1. Tim Bryce said

    An L.M. of Chicago, Illinois wrote…

    “Usually Zelda, his gal-pal, would come up with these profundities. I do recall the nature of the show in it’s first run. We can see the episodes locally here in the Chicago area on WWME-TV, the local outlet for ME-TV, a syndicator of many old TV series.”

    Like

  2. Tim Bryce said

    An B.W. of Macon, Georgia wrote…

    “In the days of yesteryear, the movies and most TV shows had a message to the young, The spoke of honesty, integrity, and kindness. From that we got our heroes. Men and women that we could look up to, they good role models for our youth. Somewhere the movies changed and became real life. Their message of hope and a better world gone.

    Today there are few role models for our young men and women, and the ones that they follow are vain and mean. It the older days it was a good thing to be afraid of monsters, it proved we had emotion, Today for many of our kids the monsters are the role models.

    Sadly, a society has to fall to it’s knees to begin again to rebuild. It is said that we go from bondage to prosperity and back to bondage. If going back to bondage means that we will start again to rebuild on the principles that Dobie taught in almost every show, then I welcome the fall only so that we can begin to rebuild.

    Now you are a systems man, You have access to history, and you know where we have failed and where we triumphed. I challenge you to build a system of education by which we can teach the moral value, honesty, and integrity and love of our fellow man to future generations and place this system where those who would teach it have access.

    I seriously don’t expect you to do that, but man has failed so many times through history, you would think that by now he would have learned right from wrong.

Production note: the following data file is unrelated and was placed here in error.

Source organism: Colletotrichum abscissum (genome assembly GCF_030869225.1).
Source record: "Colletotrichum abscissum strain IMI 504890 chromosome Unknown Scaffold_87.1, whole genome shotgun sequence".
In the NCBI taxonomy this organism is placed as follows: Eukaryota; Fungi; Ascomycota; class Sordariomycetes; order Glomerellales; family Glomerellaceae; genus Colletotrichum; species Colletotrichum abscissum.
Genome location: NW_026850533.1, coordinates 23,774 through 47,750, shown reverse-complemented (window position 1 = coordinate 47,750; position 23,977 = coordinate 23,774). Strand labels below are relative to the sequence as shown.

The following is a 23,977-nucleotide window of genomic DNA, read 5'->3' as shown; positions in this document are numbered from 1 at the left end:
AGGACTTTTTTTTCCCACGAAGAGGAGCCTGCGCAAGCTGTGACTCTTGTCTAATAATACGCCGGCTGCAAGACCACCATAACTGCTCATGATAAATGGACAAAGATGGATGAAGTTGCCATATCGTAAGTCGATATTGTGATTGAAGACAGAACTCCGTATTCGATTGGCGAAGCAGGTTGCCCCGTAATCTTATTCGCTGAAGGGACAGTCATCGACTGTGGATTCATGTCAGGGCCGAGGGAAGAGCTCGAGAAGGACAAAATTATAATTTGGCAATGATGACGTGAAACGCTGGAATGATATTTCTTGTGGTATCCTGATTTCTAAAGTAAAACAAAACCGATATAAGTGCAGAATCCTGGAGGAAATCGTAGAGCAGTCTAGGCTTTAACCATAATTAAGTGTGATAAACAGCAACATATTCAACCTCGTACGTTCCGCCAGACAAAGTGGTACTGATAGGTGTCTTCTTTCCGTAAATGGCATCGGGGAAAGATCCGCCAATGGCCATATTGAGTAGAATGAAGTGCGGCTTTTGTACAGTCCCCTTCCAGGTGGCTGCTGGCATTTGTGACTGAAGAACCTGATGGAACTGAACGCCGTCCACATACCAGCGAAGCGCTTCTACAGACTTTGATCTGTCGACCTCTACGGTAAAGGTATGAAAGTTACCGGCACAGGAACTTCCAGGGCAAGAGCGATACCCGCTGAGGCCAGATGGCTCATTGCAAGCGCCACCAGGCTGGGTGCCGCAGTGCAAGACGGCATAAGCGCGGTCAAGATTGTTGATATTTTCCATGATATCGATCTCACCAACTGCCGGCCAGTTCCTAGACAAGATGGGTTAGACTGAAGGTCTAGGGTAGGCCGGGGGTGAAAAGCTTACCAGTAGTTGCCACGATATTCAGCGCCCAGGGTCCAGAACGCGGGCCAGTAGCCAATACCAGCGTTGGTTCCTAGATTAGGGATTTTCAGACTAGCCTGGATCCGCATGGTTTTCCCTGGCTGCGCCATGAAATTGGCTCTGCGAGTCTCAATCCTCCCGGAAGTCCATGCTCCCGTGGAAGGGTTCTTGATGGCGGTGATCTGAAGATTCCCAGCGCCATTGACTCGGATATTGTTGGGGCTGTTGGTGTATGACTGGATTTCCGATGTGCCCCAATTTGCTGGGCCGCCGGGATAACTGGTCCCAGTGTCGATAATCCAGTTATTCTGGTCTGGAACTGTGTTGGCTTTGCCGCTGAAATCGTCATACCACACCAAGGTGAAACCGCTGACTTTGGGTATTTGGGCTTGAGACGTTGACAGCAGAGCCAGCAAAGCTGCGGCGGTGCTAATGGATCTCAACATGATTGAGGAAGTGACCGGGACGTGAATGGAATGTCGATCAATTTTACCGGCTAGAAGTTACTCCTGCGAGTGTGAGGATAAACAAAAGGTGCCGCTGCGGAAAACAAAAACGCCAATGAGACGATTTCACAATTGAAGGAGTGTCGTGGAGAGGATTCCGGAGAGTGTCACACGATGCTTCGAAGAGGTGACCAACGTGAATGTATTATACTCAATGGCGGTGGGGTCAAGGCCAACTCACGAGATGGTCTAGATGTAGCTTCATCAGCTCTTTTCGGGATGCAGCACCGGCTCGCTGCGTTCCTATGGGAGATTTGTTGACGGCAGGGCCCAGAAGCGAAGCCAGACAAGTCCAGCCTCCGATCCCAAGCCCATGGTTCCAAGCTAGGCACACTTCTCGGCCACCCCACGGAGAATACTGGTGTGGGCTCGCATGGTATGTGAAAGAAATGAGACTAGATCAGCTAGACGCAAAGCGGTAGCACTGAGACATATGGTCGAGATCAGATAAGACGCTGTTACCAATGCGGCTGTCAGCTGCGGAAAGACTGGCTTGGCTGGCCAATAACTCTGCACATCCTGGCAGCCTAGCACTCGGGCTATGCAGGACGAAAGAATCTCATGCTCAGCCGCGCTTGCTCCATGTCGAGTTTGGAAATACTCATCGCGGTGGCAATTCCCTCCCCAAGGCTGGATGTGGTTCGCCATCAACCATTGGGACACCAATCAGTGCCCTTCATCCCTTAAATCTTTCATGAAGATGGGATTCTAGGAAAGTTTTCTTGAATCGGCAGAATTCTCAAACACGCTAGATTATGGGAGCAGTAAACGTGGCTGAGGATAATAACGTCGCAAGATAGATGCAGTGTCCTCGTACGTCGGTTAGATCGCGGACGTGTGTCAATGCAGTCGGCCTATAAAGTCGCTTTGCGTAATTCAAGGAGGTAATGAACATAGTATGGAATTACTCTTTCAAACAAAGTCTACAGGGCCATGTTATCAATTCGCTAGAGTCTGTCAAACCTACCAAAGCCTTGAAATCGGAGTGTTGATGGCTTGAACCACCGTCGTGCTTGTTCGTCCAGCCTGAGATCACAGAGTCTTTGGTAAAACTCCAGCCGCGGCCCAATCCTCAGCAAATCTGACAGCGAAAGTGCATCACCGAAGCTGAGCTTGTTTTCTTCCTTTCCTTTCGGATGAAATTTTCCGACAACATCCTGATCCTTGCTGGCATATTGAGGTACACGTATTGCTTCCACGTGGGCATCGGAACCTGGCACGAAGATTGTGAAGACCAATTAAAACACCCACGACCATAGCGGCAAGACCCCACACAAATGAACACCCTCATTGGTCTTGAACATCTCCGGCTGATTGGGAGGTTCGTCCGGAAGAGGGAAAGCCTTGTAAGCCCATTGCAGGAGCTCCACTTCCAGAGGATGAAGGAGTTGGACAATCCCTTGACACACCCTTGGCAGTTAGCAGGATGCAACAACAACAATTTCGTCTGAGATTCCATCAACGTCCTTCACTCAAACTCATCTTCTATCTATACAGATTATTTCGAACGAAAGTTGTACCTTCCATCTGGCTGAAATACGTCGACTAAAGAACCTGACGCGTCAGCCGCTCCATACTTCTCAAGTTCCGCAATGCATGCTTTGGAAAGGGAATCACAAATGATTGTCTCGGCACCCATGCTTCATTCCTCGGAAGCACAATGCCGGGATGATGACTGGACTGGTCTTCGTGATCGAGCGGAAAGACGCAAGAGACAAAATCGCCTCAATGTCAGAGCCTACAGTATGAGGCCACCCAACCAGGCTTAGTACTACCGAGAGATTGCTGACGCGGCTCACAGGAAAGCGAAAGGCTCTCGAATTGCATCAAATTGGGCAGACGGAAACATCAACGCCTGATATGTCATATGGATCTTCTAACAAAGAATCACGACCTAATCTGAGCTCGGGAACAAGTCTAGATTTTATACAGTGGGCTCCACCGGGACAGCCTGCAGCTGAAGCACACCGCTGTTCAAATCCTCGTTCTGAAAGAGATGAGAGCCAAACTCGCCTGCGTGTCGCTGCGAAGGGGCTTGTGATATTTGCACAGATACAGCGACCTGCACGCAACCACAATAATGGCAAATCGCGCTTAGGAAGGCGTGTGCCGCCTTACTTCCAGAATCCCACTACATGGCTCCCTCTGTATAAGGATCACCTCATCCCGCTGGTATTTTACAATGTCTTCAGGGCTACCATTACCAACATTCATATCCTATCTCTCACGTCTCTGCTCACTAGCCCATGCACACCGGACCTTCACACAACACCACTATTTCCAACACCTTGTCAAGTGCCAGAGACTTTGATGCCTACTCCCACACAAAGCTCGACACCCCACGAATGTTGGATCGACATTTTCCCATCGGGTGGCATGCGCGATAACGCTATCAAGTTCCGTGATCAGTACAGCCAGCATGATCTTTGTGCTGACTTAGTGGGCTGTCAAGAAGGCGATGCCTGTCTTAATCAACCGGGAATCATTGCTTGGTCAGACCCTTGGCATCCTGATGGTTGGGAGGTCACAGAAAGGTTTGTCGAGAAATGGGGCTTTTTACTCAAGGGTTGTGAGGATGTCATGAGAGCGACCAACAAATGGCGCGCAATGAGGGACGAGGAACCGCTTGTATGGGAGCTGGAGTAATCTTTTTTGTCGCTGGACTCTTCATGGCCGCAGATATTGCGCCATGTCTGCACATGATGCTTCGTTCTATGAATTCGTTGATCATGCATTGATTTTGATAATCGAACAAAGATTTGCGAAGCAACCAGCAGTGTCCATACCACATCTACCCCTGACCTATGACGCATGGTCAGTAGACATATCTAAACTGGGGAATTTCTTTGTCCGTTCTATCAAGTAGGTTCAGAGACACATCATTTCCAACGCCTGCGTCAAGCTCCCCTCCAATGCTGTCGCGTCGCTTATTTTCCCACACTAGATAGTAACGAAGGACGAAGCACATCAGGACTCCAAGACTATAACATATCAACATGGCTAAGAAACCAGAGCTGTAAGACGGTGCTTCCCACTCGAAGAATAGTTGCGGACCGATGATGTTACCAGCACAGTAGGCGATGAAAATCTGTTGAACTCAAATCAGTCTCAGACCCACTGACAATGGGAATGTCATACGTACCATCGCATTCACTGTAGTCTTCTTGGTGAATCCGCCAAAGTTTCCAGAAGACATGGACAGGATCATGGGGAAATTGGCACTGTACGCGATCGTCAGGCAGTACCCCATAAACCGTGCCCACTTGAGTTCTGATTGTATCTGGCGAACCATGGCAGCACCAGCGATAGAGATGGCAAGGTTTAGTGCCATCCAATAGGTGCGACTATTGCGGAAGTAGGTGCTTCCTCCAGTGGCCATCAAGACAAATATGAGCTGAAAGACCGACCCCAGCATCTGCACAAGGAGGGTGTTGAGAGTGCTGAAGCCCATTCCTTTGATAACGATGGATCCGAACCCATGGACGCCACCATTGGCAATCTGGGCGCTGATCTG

Dobie was a fine example of such teaching, The open with Rodan’s “Thinker” was a classic move they the writers of the show. If we could just teach men to think for themselves rather then to rely on some elected to do his thinking,. we would be on the road to recovery.”

    Like

  3. Tim Bryce said

    An A.O. of Palm Harbor, Florida wrote…

    “I question the wisdom of anyone that hangs out with Gilligan. Plain and simple.”

    Like

  4. Tim Bryce said

    An A.H. of Rochester, Kentucky wrote…

    “That was fun Tim. I loved that show as well. This is somewhat familiar to me. Maybe I saw it long time ago. I agree with the fact that it was a great show for teenagers and would be today. If only they would look at it. Thanks for sharing.”

    Like

  5. Tim Bryce said

    A B.S. of Oklahoma wrote…

    “Who wouldn’t love Dobie Gillis?”

    Like

  6. Tim Bryce said

    A J.S. of Skidway Lake, Michigan wrote…

    “This is awesome: “an honest respect for the other guy’s feelings and opinions, even if you don’t agree with him.” Dobie had the answers, but we were all too busy laughing at him and Maynard G. Krebs. I am going to look up Dobie on the oldies channels. I’d love to visit with him again. Maybe this time, I’ll learn something.

    Dr. Klein’s remark about being in a laboratory when he was young and should have been living reminds me of the geniuses on Big Bang Theory. They are “eggheads” with no social skills whatsoever. Maybe Dr. Klein has a point.”

    Like

  7. Tim Bryce said

    A V.B. of Fulton, Illinois wrote…

    “Great show and wisdom too! This is definitely one that they should show more often. Loved Tuesday Weld too. Another one I thought was very poignant was ‘The Courtship of Eddie’s Father.’ That had a lot of common sense and wisdom too. Nice to see that TV Land has some of these — the folks never miss Andy Griffith too and I think that one would be instructive on the proper role of government / police in a society. And why can’t we have TV of this caliber and philosophy today? Thanks for sharing this!”

    Like